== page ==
And when KDM1A is mutated, because it’s primarily a repressor, many genes increase in their levels. Unfortunately, some of these are oncogenic and so this drives the myeloma tumors and perhaps other tumors as well. The Panobinostat is a what’s called a histone deacetylase inhibitor and basically, that affects another kind of a gene product that also increases the expression of many genes. So the combination of cells that have KDM1A mutations which have some genes that are already kind of turning on a lot, Panobinostat affects sort of some of the same genes actually in other genes and increases the expression to the point where we think this is generally toxic to the cells. So this particular combination attacking two targets at the same time, it can be particularly useful. And this is the idea in these kind of targeted therapies. So generally, Panobinostat, as you say, for cells that don’t, for example, have mutations in KDM1A, or other epigenetic genes not going to have much effect and that’s sort of what we see and this is why probably is limited to largely to T-cell lymphomas, but in the case of myeloma cells that are mutant for KDM1A, this particular combination is the fact that we were hopeful, at least it’s very effective and we’re currently trying to get research support to be able to pursue this specifically looking at the combination of Panobinostat and KDM1A use in myeloma.

Yelak: Interesting. Okay. Thank you for that. I think you mentioned also blacks are two times more likely to be diagnosed with myeloma compared to their caucasian counterparts. Does it mean that relatives of black myeloma patients that exhibit that KDM1A mutation are much more likely to be diagnosed with myeloma and does reality course on or correlate it?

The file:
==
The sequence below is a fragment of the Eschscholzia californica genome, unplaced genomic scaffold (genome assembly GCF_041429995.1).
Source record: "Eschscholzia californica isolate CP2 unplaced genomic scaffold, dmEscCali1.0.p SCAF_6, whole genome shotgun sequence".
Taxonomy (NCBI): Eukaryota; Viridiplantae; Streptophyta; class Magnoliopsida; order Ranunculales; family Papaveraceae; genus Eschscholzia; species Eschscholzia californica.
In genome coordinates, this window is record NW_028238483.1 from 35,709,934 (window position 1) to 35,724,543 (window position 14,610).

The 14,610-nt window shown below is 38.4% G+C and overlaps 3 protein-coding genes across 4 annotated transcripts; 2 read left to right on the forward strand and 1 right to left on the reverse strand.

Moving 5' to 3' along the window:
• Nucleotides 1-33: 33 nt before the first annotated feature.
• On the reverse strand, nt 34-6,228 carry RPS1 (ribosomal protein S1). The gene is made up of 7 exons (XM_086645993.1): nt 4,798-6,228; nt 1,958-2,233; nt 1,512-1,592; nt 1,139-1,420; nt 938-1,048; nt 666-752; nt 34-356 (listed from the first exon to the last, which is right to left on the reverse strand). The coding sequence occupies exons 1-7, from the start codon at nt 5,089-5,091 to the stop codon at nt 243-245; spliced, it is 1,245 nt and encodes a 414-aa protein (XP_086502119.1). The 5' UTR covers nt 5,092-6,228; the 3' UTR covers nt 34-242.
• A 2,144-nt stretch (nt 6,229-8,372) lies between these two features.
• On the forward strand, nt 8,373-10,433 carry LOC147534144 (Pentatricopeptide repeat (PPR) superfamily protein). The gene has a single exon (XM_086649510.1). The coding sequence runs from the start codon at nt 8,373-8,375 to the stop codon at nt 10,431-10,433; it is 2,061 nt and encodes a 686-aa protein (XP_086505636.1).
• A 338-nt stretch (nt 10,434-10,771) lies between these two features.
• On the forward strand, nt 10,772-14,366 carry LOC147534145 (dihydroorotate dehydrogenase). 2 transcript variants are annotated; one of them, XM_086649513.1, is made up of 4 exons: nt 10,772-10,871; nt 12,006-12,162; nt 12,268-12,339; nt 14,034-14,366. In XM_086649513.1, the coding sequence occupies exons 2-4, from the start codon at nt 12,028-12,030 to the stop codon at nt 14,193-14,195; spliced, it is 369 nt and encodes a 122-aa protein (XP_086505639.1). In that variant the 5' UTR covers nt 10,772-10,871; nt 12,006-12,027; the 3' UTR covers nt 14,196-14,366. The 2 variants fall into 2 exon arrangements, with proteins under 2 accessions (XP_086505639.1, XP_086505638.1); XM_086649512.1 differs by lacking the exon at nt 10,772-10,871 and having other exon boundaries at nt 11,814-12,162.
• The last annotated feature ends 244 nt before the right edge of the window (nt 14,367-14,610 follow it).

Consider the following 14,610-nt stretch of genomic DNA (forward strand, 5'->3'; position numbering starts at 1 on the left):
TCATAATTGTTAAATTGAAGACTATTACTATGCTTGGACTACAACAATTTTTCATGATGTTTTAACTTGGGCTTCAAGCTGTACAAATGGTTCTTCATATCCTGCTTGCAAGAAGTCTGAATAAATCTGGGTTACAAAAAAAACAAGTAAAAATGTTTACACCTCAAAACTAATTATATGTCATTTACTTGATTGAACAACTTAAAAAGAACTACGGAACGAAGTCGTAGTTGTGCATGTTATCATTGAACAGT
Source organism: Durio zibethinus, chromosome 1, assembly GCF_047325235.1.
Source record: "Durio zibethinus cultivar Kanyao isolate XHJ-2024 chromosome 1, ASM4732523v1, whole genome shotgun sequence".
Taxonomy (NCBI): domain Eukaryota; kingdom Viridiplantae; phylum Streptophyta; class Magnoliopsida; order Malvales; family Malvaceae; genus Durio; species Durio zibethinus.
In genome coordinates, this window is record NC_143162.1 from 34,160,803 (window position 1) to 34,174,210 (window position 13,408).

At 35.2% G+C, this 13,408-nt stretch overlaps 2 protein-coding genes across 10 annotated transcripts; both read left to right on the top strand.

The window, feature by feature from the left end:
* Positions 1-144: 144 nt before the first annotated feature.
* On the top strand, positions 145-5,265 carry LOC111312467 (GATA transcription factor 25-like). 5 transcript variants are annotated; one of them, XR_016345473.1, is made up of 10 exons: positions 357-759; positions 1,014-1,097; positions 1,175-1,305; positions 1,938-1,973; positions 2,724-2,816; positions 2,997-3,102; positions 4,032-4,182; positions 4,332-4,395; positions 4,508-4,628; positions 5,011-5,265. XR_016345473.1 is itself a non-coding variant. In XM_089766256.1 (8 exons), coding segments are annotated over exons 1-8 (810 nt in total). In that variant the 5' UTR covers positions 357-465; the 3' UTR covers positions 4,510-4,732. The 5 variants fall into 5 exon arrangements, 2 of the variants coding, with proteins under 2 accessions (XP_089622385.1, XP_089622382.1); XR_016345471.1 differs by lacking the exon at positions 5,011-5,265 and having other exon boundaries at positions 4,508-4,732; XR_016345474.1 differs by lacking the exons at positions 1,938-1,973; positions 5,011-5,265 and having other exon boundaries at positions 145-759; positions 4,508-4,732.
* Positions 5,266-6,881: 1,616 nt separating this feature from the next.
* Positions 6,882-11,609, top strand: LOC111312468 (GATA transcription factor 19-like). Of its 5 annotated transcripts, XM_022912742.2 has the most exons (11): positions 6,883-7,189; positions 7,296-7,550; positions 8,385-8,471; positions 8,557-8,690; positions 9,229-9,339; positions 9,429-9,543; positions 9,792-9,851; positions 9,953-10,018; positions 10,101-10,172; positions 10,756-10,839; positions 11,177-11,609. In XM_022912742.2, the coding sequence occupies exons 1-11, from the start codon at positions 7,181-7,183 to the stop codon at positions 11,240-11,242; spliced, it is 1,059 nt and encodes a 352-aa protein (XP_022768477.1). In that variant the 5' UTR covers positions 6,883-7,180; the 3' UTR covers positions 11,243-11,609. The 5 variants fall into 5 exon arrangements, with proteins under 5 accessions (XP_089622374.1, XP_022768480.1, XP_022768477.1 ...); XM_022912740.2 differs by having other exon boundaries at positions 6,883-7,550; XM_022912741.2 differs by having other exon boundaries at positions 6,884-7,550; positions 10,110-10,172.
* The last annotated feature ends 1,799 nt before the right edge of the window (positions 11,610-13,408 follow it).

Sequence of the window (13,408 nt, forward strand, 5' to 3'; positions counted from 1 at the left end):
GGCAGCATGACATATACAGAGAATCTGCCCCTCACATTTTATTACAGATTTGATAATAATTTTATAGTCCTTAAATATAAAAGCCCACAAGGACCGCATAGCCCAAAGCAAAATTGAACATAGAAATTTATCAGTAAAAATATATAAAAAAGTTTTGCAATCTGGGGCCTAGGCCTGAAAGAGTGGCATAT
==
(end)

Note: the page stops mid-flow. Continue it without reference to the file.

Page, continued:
Dr Stephen M Lipkin: So, this issue that, which is we’ve actually known for awhile that in African-Americans, the rates of developing both MGUS and multiple myeloma are significantly elevated at least twice compared to their match counterparts, for example, if you match for age and gender and some of these other factors were european mixed european ancestry. And therefore, this is something that we need to understand the genetic architecture of how our patients are African-American are different. so in the case of KDM1A, we see different types of mutations actually. I mean it’s the same gene, but there’s somewhat different sort of spectrum of the type of mutations in African Americans and European ancestry patients. So in the case of the European ancestry individuals, you have mutations that have a greater effect, but they occur at a relatively low frequency. And I mentioned kind of the 1-2% of myeloma patients. For African Americans, at least in this, is sort of an active area that we’re kind of working on. Now we’re trying to, once again get research support for this, is we believe that there are mutations that are more common in African Americans, although those mutations have sort of less of an impact instead of completely eliminating the function of KDM1A that is like a 100% going from 100% to 0%. They knocked down the activity like 50% or 20%, but those mutations are actually much more common. So, the genetic architecture in African Americans and European ancestry, people are different and KDM1A and probably some of these other genes, like I mentioned, the DNA repair genes and such USP45 and stuff differ in the between African Americans and European ancestry individuals and is why African Americans are more susceptible to myeloma. Sorry if that was a bit of a long winded answer.

Yelak: Yeah, it helps make it understandable. So thank you for that. I think you earlier mentioned or you defined precision medicine and I would simplify to say ID personalized mutations and decide how that can be used to target diagnosis, treatment and hopefully improve outcome for a particular patient or particular group of patients. How close are we to being able to do that in the blood cancers in general in myeloma specifically?